For Whom the Bell Tolls by Ernest Hemmingway

FWTBT cover

“Today is the only one day in all the days that will ever be. But what will happen in all the other days that ever come can depend on what you do today.”

What an amazing thought by Hemmingway!

For Whom the Bell Tolls by Ernest Hemmingway is a fantastic read. In fact, it is the first book I have awarded five stars on Goodreads (FYI: there’s a link to my Goodreads account somewhere on this website).

I particularly enjoyed the story as it takes place during the Spanish Civil War – an event I previously knew nothing about. It does take a wee while to adjust to Hemmingway’s style of narrative, as he flits between perspectives, often in the same paragraph, and uses punctuation sparingly. However, once you get used to his style, For Whom the Bell Tolls is incredibly easy to read. There are also many instances where the protagonist, Robert Jordan, talks to/argues with himself, and Hemmingway writes these dialogues as single chunks of prose. As this is the first novel by Hemmingway I have read, I can’t tell you yet whether the style is characteristic of his work in general or just of For Whom the Bell Tolls. As soon as I have read another of his novels, I will let you know.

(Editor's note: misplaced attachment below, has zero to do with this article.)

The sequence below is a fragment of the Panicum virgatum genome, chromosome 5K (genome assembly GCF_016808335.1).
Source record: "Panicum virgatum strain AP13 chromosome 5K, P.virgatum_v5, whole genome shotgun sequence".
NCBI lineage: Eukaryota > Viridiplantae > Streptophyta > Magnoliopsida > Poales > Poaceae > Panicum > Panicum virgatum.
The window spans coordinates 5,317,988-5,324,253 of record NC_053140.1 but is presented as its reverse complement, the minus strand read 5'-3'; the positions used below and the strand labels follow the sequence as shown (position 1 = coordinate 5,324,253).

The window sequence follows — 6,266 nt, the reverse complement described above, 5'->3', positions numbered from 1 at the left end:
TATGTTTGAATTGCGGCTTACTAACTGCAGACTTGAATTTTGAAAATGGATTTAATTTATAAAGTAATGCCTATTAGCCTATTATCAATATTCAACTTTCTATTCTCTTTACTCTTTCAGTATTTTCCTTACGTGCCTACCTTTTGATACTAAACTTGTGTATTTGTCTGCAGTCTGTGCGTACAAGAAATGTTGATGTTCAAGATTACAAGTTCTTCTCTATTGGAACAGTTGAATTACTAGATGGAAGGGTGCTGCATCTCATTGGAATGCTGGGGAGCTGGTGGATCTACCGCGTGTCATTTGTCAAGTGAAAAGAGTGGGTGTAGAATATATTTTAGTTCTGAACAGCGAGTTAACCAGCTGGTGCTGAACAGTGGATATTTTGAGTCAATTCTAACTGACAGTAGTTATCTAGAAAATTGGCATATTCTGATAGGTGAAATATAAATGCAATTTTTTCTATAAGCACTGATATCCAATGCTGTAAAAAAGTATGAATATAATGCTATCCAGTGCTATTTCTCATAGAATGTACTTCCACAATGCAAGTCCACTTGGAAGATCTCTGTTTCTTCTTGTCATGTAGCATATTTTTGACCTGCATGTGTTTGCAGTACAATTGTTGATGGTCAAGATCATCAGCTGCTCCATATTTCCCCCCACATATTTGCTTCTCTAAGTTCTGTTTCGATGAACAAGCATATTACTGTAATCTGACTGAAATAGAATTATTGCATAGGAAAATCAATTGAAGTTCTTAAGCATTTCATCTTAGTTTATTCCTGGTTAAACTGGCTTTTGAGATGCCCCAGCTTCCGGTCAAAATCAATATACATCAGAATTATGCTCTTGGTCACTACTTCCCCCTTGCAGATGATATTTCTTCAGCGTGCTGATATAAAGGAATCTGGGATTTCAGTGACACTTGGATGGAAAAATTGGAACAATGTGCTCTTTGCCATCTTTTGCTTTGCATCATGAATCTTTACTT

The story is set in the mountains of Spain during the Spanish Civil War and tells the story of Robert Jordan, an American citizen and former professor of Spanish, who is fighting with a group of left-wing guerrilla fighters against General Franco and his military dictatorship. Jordan arrives on the scene tasked with blowing up a key, strategic bridge in order to facilitate a planned offensive by the Russian-backed “Republic”. The story also includes a fabulous array of characters, including the shifty, former cell leader, Pablo, the matriach, Pilar, and Jordan’s beautiful but emotionally and physically – scarred lover, Maria.

I won’t give any more of the story away, as the novel is definitely worth reading and I wouldn’t want to spoil the enjoyment for anybody. The story was also adapted for the big screen in 1943, starring Gary Cooper and Ingrid Bergman. One of these days I will watch the movie; however, I did watch the trailer on Apple TV on the weekend and it looks very dated. Still, mustn’t pre-judge!